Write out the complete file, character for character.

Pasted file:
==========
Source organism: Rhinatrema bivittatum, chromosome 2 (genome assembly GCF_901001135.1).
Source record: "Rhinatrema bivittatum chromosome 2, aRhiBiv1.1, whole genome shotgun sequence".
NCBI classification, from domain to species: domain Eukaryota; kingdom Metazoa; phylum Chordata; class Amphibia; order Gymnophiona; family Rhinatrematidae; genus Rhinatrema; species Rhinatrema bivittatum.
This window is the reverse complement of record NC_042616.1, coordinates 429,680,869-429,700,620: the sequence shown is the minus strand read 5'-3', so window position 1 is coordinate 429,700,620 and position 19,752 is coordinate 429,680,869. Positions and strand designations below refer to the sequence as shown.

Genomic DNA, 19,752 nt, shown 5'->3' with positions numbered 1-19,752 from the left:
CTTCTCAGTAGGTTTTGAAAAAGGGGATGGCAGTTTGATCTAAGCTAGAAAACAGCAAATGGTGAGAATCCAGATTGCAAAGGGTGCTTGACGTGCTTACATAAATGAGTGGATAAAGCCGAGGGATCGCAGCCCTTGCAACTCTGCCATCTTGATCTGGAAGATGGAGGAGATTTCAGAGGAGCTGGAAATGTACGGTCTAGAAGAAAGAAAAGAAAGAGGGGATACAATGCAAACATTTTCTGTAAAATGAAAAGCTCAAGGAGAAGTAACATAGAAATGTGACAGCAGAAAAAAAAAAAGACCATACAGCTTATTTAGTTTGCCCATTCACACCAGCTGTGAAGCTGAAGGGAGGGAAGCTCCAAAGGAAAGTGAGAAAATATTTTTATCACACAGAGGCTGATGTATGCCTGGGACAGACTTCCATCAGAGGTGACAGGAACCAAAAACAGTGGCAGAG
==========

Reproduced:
Source organism: Rhinatrema bivittatum, chromosome 2 (genome assembly GCF_901001135.1).
Source record: "Rhinatrema bivittatum chromosome 2, aRhiBiv1.1, whole genome shotgun sequence".
NCBI classification, from domain to species: domain Eukaryota; kingdom Metazoa; phylum Chordata; class Amphibia; order Gymnophiona; family Rhinatrematidae; genus Rhinatrema; species Rhinatrema bivittatum.
This window is the reverse complement of record NC_042616.1, coordinates 429,680,869-429,700,620: the sequence shown is the minus strand read 5'-3', so window position 1 is coordinate 429,700,620 and position 19,752 is coordinate 429,680,869. Positions and strand designations below refer to the sequence as shown.

Genomic DNA, 19,752 nt, shown 5'->3' with positions numbered 1-19,752 from the left:
CTTCTCAGTAGGTTTTGAAAAAGGGGATGGCAGTTTGATCTAAGCTAGAAAACAGCAAATGGTGAGAATCCAGATTGCAAAGGGTGCTTGACGTGCTTACATAAATGAGTGGATAAAGCCGAGGGATCGCAGCCCTTGCAACTCTGCCATCTTGATCTGGAAGATGGAGGAGATTTCAGAGGAGCTGGAAATGTACGGTCTAGAAGAAAGAAAAGAAAGAGGGGATACAATGCAAACATTTTCTGTAAAATGAAAAGCTCAAGGAGAAGTAACATAGAAATGTGACAGCAGAAAAAAAAAAAGACCATACAGCTTATTTAGTTTGCCCATTCACACCAGCTGTGAAGCTGAAGGGAGGGAAGCTCCAAAGGAAAGTGAGAAAATATTTTTATCACACAGAGGCTGATGTATGCCTGGGACAGACTTCCATCAGAGGTGACAGGAACCAAAAACAGTGGCAGAG